Recovery from an Eating Disorder: Unlocking the Mystery
Patients often enter treatment with little or no hope for recovery. Almost always they ask whether recovery is possible. They talk about finding it difficult to imagine a life free from their eating disorder. It feels difficult to imagine they will ever come to peace with food. Many have been told that they will always struggle in some capacity and that a full recovery is not possible. Family members and friends worry too, is this something their loved one will always be destined to deal with?
Unfortunately, the field of eating disorders has been vague and contradictory about defining recovery. Outcome studies have varied widely in the criteria used to measure recovery. Few studies assess a truly holistic approach one that measures psychological, social and physical functioning.
A recent article in the NY times examined this very issue from a variety of angles:
Many have responded with frustration that the article did not adequately focus on HOPE and the idea that full recovery is sustainable and lasting. I think the article portrayed different perspectives and different view points. After all, every individuals experience with an eating disorder is diverse and personal to their own lived experience. Why should the recovery process be any different?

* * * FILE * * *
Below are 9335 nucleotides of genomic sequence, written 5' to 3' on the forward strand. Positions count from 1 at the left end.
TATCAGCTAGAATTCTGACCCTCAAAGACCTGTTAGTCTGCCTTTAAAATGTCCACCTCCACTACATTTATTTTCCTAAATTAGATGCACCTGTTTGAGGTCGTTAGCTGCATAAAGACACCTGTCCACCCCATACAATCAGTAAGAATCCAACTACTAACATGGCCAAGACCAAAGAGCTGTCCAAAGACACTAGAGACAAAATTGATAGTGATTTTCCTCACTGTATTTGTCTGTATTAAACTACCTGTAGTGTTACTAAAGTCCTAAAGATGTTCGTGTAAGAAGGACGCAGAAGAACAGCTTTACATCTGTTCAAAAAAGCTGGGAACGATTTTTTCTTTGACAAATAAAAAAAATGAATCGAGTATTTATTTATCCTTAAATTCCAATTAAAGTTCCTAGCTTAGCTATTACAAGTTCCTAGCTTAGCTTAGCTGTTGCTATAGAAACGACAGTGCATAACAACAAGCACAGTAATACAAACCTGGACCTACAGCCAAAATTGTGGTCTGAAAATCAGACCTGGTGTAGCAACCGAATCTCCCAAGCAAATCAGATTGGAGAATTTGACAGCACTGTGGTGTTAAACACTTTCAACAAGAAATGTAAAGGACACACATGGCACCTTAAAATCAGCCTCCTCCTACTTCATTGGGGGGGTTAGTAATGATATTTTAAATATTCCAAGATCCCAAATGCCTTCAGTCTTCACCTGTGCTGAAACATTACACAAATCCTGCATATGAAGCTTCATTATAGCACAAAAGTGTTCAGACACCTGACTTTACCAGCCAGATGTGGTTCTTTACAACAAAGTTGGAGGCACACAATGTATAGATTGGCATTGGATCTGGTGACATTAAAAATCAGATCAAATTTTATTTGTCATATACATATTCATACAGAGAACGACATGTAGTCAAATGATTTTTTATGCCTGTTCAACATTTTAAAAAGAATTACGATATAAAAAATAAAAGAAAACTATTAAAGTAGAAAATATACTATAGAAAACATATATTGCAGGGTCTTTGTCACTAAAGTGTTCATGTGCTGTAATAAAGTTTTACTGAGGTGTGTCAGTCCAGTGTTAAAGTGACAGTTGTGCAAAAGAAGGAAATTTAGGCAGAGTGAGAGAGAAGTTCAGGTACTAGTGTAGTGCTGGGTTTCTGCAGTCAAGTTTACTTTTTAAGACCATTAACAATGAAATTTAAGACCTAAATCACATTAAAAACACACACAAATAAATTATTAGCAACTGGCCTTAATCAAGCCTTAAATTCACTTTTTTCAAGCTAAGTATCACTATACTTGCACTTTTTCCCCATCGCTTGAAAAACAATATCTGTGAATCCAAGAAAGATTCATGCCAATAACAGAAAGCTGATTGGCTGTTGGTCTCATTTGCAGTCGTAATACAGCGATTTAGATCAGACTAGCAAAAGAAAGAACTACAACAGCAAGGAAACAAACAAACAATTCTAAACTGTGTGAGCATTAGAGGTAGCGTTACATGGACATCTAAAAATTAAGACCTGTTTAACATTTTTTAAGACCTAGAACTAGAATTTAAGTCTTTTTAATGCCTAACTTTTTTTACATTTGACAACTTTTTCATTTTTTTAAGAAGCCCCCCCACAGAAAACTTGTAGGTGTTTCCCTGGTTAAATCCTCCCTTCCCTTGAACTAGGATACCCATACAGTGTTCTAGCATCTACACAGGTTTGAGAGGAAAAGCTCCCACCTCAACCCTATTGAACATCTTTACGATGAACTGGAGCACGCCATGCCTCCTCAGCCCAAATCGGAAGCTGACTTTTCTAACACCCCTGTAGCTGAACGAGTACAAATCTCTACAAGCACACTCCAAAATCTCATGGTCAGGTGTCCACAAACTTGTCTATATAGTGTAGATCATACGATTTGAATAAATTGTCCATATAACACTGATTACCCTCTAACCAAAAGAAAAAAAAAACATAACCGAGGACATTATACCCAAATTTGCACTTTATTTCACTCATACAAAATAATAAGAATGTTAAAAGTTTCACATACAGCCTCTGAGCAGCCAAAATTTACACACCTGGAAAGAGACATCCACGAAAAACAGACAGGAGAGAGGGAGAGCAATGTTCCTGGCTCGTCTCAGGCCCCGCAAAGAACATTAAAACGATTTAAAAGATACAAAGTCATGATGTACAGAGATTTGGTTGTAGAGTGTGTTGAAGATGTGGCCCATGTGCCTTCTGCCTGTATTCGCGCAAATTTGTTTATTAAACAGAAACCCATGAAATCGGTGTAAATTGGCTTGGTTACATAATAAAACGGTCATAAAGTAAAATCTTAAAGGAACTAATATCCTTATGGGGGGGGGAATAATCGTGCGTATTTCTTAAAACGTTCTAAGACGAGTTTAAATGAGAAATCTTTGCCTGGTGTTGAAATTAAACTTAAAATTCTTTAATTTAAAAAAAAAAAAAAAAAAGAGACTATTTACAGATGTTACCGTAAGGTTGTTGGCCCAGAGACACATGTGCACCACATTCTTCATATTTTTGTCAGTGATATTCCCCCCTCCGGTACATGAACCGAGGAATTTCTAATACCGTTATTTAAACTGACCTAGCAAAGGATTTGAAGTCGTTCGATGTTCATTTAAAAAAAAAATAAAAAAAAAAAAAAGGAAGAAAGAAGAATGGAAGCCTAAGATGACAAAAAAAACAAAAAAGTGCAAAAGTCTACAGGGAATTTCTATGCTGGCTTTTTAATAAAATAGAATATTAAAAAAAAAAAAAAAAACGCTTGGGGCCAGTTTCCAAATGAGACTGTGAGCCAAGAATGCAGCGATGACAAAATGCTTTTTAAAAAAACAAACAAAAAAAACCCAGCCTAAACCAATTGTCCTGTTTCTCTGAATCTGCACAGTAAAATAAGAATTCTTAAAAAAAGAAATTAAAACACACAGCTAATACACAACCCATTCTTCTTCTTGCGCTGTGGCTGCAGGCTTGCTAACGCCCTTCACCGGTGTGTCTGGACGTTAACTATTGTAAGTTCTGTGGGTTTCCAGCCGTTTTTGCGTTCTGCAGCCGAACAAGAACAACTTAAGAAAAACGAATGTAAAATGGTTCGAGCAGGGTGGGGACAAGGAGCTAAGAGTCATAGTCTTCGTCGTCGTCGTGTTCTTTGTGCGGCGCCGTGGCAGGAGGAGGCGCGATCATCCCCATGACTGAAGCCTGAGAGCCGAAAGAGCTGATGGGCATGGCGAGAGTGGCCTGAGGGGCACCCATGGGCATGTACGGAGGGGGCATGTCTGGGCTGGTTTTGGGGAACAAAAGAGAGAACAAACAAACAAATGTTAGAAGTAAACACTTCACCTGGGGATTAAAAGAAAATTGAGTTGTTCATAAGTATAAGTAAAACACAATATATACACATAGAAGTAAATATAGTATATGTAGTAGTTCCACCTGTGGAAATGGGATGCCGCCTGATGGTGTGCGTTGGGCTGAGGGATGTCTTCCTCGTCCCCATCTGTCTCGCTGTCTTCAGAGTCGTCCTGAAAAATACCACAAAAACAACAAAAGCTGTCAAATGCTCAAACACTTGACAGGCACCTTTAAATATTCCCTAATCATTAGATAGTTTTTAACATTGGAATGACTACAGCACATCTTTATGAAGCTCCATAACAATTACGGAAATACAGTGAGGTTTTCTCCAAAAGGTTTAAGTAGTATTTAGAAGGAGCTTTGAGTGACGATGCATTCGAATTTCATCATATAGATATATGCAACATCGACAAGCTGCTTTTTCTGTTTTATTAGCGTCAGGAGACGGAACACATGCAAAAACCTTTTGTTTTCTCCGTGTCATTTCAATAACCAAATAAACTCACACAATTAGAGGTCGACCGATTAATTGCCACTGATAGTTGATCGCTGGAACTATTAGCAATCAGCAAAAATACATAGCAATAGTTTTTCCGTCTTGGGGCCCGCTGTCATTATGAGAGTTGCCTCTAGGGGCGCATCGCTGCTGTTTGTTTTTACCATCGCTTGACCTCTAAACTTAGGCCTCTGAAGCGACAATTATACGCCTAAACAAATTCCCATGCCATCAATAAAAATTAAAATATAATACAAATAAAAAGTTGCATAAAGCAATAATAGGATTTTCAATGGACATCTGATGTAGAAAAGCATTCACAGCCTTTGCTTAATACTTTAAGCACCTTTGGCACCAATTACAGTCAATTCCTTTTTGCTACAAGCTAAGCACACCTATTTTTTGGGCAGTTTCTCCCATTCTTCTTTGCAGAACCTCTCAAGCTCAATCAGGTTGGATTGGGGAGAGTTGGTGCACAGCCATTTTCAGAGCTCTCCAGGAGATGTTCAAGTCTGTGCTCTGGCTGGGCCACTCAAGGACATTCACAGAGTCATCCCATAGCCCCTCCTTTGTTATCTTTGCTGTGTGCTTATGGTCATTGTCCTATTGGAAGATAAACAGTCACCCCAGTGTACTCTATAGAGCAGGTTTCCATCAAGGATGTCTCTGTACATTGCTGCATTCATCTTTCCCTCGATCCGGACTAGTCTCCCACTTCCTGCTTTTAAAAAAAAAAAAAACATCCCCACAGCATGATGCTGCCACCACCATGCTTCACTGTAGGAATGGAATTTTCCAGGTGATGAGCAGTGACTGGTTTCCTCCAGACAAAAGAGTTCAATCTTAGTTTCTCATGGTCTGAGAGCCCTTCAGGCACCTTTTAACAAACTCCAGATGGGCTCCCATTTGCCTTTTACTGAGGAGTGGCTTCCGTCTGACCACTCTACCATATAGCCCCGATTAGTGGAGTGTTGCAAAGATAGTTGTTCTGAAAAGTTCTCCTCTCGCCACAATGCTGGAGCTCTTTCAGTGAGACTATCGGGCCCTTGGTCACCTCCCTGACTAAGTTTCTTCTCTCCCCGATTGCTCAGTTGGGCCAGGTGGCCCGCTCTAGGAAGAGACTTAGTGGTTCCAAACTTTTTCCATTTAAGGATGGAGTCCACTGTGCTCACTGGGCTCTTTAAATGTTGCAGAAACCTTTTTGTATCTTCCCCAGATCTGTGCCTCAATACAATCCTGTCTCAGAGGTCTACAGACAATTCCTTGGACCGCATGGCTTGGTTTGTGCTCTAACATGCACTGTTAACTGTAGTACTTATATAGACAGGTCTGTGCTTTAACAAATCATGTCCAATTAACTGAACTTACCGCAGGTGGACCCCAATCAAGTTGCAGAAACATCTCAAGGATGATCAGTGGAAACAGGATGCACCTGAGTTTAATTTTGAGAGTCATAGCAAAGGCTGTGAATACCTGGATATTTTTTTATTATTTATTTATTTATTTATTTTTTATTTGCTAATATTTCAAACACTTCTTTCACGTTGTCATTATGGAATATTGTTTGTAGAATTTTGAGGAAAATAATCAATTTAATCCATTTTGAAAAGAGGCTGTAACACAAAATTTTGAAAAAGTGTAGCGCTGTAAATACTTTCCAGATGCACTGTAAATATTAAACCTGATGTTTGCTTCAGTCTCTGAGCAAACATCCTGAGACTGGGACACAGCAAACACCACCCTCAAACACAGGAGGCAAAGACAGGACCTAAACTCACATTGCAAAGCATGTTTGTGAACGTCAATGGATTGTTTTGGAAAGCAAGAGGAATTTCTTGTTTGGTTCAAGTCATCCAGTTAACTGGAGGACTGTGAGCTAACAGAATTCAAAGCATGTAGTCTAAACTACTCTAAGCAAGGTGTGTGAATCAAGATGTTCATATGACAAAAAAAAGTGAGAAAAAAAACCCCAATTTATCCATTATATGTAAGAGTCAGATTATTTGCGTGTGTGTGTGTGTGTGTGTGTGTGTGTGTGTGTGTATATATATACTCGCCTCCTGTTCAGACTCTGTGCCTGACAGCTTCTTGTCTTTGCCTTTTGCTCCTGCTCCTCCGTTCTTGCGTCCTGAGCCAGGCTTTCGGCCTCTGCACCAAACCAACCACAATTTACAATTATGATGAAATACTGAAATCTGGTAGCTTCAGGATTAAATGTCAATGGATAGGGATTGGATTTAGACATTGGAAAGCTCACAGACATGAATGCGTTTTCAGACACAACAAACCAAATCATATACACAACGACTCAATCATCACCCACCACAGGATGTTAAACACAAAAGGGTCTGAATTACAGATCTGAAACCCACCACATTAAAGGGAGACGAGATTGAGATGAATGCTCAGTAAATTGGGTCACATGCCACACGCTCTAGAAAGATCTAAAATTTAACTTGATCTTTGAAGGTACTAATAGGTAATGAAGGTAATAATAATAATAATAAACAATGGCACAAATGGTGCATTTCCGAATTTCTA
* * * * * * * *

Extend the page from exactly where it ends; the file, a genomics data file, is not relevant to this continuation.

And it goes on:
Although I don’t disagree with the article I do think it is important to promote hope. True and lasting recovery from an ED, food preoccupation and weight anxiety is absolutely possible! Yet maintaining a full and lasting recovery does not mean there may not be work along the way.
Do people with a history of an ED have a vulnerability to relapse? Absolutely. So do people who experience alcoholism, depression and anxiety. If we believe there are biological predispositions to these illnesses (and the research strongly supports there are), then we have to understand that this makes people predisposed to developing them and potentially relapsing. It does not mean they will. You can be recovered and still understand that dieting could be triggering or a certain environments or competition regarding weight loss is unhealthy for you. I tell my patients that just like I would not encourage an alcoholic to hang out in a bar, I would discourage them from dieting or engaging in weight loss promoting activities. That does not mean they are not recovered, quite the opposite. It means they understand themselves and are able to navigate their own vulnerabilities while protecting their health they have worked so hard to regain.